Building a Better Basketball Offense, Part 1: Transition

Gonzaga, still zigging

Perhaps we should’ve seen Gonzaga’s historic 2018-19 season coming. After all, it was a team that returned three starters from 2017-18’s Sweet Sixteen group, one that spent the final three months of the season in the KenPom top ten. They’d open 2018-19 #9 on Ken’s site. That quickly proved to be a huge mistake, but not in the direction you’d think.

Two weeks into the season, Gonzaga would become the first team to beat Zion Williamson, then spent the next three months losing two games to future 1 & 2 seeds away from home. They demolished all oncomers in West Coast Conference play at record rates:

They’d close the regular season at a mere +27 PPG over their conference opponents. Their defense, which struggled for the first month, became a top 15 unit by season’s end. Oh, and all they did was have the second-best unadjusted offensive efficiency numbers in KenPom’s database, dating back to 2001-02. They made plays like this:

Look unbelievably easy. Of the five other 1.2+ PPP teams in the KenPom era, only one rated inside the top 100 for Average Possession Length offensively. Gonzaga posted historic numbers and did it at breakneck speeds, with the sixth-fastest APL in Division 1. If they’d played both sides of the ball at their offensive rate (14.7 seconds per possession), they would’ve averaged 81.6 possessions per game, the clear highest rate in Division 1. However, their defense slowed things down considerably, which merely sets them at 71.4 possessions per game.

Gonzaga’s transition offense terrified opponents all season long, and it’s easy to see why. Anyone could score in transition off of looks like this:

And Gonzaga often did. This year’s edition of the Bulldogs shattered the previous program record for points per game (83.5 in 2017-18), getting 87.6 a game even including two 72 and 69-point efforts to end the season. Coupling the most efficient offense in school history with the fastest offense in school history was a blast for anyone paying attention. Even in their mid-December loss to North Carolina – one of four losses all season – they were still getting great looks in transition.

Gonzaga didn’t get a ton of transition run off of turnovers (#130 in defensive TO%) or after opponent buckets (76th-most attempts in D-1), but they were frequent, heavy users of transition possessions after missed shots. Look at how quick the Bulldogs rush down the court, taking advantage of Rui Hachimura’s ball-handler capabilities and using Josh Perkins, traditionally the point guard, as the 5 man:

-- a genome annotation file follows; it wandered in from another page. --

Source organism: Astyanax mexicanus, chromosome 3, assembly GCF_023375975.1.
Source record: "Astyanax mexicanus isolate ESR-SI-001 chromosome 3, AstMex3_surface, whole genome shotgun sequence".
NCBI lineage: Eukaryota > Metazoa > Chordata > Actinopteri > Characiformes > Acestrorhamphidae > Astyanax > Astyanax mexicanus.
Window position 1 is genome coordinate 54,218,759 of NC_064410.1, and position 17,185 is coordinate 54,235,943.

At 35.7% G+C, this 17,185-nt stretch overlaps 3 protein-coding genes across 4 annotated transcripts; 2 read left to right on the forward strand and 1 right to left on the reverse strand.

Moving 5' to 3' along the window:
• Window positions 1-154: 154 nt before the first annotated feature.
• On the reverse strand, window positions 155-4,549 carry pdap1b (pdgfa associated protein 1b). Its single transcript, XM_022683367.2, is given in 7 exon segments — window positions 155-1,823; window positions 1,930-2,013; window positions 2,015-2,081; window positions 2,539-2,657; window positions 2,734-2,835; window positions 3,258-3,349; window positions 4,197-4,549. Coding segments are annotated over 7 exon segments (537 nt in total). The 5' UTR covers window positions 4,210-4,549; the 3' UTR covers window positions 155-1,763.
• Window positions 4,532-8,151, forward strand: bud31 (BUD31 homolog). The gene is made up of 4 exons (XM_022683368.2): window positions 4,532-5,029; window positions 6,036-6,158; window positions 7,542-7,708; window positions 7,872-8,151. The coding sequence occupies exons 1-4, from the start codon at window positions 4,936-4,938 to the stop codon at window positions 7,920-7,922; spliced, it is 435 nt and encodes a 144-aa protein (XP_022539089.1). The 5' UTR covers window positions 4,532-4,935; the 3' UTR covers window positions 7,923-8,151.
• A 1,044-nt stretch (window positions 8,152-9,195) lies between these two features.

Gonzaga’s unique ability to use nearly anyone at any position in transition made them the hardest offense to guard in America. Per Synergy, all five of Gonzaga’s starters used at least 18% of their transition possessions as the ball handler. That’s an absurdly democratic rate, made especially rare by two of those starters being power forwards that weren’t traditional outside shooters. One of those starters, Clarke, was particularly useful as the 5-man trailer:

Plays like this are what Coach Williams of West Virginia Tech references. Mark Few clearly doesn’t accept selective running, as in every Gonzaga transition possession I saw, all five players on the court ran basket-to-basket without complaining. The fun part, and probably why Gonzaga’s players relished the slower defensive possessions: Gonzaga only played an eight-man rotation for the majority of upper-tier games. (Against lower-end opponents, this was a nine- or even ten-man rotation.) Gonzaga’s players were asked to play longer and tougher stretches and still managed to run up-and-down at breakneck speeds.

Like the others, Gonzaga got a ton of open looks in transition: 60.8% of their threes in the first ten seconds of the clock were open. They actually shot slightly worse on these, but it’s a small sample size. I think misses like this are pretty excusable:

Lastly: Gonzaga destroyed all oncomers in transition at the rim. An astounding 18.3% of Gonzaga’s overall shot attempts were off of opponent misses in the first ten seconds of the shot clock. On these, they shot 70.1% at the rim. When you drive as hard as these guys do, you make good things happen:

Gonzaga, of course, aided their cause this year by having multiple first round NBA Draft picks on the roster. If you’re a coach reading this, I feel fairly safe in assuming that you likely do not have the same talent advantage. That said, Gonzaga would’ve played this way regardless of the names on the backs of their jerseys. After a few years (2011-12 to 2015-16) in the murky middle, Mark Few has spent three straight seasons pushing Gonzaga’s pace to program records. Considering the first of those seasons was a year in which their starting center was a 300-pound bowling ball, you can make this happen with your team. I’ll refer you back to the quote from legendary Iona coach Tim Cluess: “I will never, ever play the game the other way.” Mark Few did for a long time. He doesn’t anymore, and all it’s brought him is being a few points from the first mid-major national title in nearly three decades.

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